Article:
It was a requirement that I drink during dates, that I drink before, after and sometimes during casual hook ups. It was necessary for me to drink away the guilt of lying and cheating on men that I was in a committed relationship with. I needed the alcohol so I would forget that I didn’t really want to be sleeping with nameless men that weren’t giving me any pleasure. It was vital that I drink to have deeply vulnerable conversations with both the people that loved me and those that did not.
I used alcohol as a way to feel confident in who I was. To feel confident not only about my body, but in my abilities and capabilities. I used alcohol to seem fun, wild, free. I used alcohol to be funnier and happier and a good time. It took my years to realize I was selling myself short. YEARS of believing that I needed the alcohol to be someone.
All along, I was fiercely witty, loving, fun, wild and free. All along, I was beautiful, desirable, enticing. All along, my purpose was to make people feel less broken. All along, I was capable of deeply meaningful connection. I am wired for vulnerability. Bravery. Empathy. Compassion. Grace. Love.
So what does sobriety look like for me?
My journey to a more sober life has been a unique one. I still don’t consider myself an “alcoholic” but as someone with a “problem with binge-drinking”. For a while, I was limiting my alcohol consumption to 3 drinks per week. Then I lowered that to 2. I went about 2 months with no alcohol at all. I just find myself having less and less of a desire to drink. I used the Dry January app to track the number of days that I had gone without. I don’t use it anymore, because it seems to be a habit that I am sticking with. It was a great visual tool, though, when I was forming this new habit.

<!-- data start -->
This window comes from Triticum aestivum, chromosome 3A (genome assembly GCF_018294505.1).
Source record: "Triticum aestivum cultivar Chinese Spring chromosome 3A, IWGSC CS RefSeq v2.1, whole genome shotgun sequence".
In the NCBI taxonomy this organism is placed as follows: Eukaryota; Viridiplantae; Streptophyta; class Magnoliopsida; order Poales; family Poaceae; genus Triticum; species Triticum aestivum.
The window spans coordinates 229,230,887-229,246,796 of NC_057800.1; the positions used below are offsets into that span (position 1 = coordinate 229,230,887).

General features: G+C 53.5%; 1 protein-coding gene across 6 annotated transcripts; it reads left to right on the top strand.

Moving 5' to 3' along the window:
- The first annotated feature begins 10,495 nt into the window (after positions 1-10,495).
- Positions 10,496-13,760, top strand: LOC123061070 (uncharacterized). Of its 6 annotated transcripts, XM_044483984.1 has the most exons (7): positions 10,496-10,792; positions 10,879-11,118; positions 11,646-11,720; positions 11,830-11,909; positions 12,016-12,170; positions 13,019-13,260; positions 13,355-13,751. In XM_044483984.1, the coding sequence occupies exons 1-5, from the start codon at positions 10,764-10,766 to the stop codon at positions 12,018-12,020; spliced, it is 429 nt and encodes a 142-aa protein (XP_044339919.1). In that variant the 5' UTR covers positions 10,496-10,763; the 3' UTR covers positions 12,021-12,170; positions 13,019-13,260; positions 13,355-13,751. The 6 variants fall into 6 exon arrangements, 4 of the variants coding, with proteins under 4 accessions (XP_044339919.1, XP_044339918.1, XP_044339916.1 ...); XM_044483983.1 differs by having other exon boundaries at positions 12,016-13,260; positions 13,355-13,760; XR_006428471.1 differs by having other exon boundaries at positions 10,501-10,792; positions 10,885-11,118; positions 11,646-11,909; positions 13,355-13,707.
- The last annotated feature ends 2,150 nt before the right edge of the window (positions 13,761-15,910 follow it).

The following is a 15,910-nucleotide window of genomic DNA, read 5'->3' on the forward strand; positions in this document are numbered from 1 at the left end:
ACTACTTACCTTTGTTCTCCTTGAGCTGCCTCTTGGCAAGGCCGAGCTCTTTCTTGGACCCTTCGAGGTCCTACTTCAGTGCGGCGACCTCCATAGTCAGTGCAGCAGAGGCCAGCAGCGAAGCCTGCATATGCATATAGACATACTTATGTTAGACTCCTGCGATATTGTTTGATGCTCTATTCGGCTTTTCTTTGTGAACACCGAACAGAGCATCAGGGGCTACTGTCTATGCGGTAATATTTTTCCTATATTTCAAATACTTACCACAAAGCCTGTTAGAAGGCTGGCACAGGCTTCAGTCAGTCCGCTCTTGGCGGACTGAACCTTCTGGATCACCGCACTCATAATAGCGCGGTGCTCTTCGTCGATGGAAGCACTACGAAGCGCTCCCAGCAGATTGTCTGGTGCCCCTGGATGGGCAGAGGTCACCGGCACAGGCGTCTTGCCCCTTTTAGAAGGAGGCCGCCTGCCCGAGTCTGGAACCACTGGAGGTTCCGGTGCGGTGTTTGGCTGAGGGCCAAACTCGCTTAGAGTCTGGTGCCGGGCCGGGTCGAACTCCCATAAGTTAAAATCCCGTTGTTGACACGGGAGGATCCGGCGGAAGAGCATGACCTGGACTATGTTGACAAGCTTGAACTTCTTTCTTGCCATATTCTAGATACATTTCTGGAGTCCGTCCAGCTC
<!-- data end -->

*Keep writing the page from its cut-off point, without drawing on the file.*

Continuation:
Kombucha has definitely helped me so much. When I want to have something in my hand besides a water, kombucha has been the perfect alternative. A lot of restaurants and bars actually have started to provide a kombucha option on tap, and that growth and trend has been amazing.
There might come a day when I stop drinking alcohol forever. But I don’t like to put those kinds of restrictions on myself any more. When I became vegan, I started going on a “inner-journey” and it was honestly sub-conscious for a long time. I was much more aware when I was abusing alcohol to feel good, instead I was feeling good just by being! This gave me the confidence to really show myself and know that I didn't need a drink in me to approach someone or feel relaxed. I just gradually became more and more health conscious. It’s no surprise that booze is a toxin. Alcohol severely dehydrates your body. It can cause inflammation and over stress your liver. It can affect blood sugar levels by effecting the functioning of your pancreas. It also effects your central nervous system, immune system, digestive system and your mood.
I will still drink, but it has been pretty rare. I am incredibly mindful of environment and company. If I am in a “party” atmosphere, I know that I cannot even have one drink, because one will become many. If I am surrounded by a group of people in a party mindset, I know that I cannot drink. I do still enjoy a glass of wine or a fun cocktail, I enjoy trying sips of Danny’s beer or ordering one of my own.
I have a lot more grace with myself through this journey than I ever did before. I am getting better at saying "no" when offered a drink. Each time I say no, I feel more connected to who I really am. Each time I have a deeply vulnerable conversation when I am completely sober, I feel more empowered. Each morning that I wake up clear headed, I feel alive.
Always learning. Always growing.